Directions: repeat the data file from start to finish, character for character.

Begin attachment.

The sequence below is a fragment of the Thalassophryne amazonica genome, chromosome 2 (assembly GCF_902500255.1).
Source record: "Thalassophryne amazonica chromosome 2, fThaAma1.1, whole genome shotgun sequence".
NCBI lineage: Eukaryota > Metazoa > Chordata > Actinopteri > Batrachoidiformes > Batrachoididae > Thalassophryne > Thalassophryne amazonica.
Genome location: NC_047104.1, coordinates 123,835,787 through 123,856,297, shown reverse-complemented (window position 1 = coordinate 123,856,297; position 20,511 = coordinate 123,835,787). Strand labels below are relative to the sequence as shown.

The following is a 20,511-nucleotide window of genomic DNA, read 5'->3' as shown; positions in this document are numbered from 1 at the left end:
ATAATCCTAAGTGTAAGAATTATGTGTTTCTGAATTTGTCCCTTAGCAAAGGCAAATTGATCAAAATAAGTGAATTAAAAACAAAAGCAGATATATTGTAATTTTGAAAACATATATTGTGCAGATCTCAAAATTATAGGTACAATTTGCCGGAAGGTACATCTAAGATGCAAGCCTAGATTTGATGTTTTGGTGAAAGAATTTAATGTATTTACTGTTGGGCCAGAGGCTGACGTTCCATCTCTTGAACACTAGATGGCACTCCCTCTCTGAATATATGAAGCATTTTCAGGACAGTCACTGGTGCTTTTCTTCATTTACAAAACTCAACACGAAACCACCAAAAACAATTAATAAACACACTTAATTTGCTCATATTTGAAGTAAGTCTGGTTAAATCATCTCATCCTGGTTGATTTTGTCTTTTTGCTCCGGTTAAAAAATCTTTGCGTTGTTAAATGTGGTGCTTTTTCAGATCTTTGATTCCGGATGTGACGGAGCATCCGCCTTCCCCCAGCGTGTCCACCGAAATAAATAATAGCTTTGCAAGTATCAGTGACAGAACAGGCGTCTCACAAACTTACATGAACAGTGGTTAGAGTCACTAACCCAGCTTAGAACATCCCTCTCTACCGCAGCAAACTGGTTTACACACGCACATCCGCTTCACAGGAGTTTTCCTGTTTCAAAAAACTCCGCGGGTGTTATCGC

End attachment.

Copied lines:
The sequence below is a fragment of the Thalassophryne amazonica genome, chromosome 2 (assembly GCF_902500255.1).
Source record: "Thalassophryne amazonica chromosome 2, fThaAma1.1, whole genome shotgun sequence".
NCBI lineage: Eukaryota > Metazoa > Chordata > Actinopteri > Batrachoidiformes > Batrachoididae > Thalassophryne > Thalassophryne amazonica.
Genome location: NC_047104.1, coordinates 123,835,787 through 123,856,297, shown reverse-complemented (window position 1 = coordinate 123,856,297; position 20,511 = coordinate 123,835,787). Strand labels below are relative to the sequence as shown.

The following is a 20,511-nucleotide window of genomic DNA, read 5'->3' as shown; positions in this document are numbered from 1 at the left end:
ATAATCCTAAGTGTAAGAATTATGTGTTTCTGAATTTGTCCCTTAGCAAAGGCAAATTGATCAAAATAAGTGAATTAAAAACAAAAGCAGATATATTGTAATTTTGAAAACATATATTGTGCAGATCTCAAAATTATAGGTACAATTTGCCGGAAGGTACATCTAAGATGCAAGCCTAGATTTGATGTTTTGGTGAAAGAATTTAATGTATTTACTGTTGGGCCAGAGGCTGACGTTCCATCTCTTGAACACTAGATGGCACTCCCTCTCTGAATATATGAAGCATTTTCAGGACAGTCACTGGTGCTTTTCTTCATTTACAAAACTCAACACGAAACCACCAAAAACAATTAATAAACACACTTAATTTGCTCATATTTGAAGTAAGTCTGGTTAAATCATCTCATCCTGGTTGATTTTGTCTTTTTGCTCCGGTTAAAAAATCTTTGCGTTGTTAAATGTGGTGCTTTTTCAGATCTTTGATTCCGGATGTGACGGAGCATCCGCCTTCCCCCAGCGTGTCCACCGAAATAAATAATAGCTTTGCAAGTATCAGTGACAGAACAGGCGTCTCACAAACTTACATGAACAGTGGTTAGAGTCACTAACCCAGCTTAGAACATCCCTCTCTACCGCAGCAAACTGGTTTACACACGCACATCCGCTTCACAGGAGTTTTCCTGTTTCAAAAAACTCCGCGGGTGTTATCGC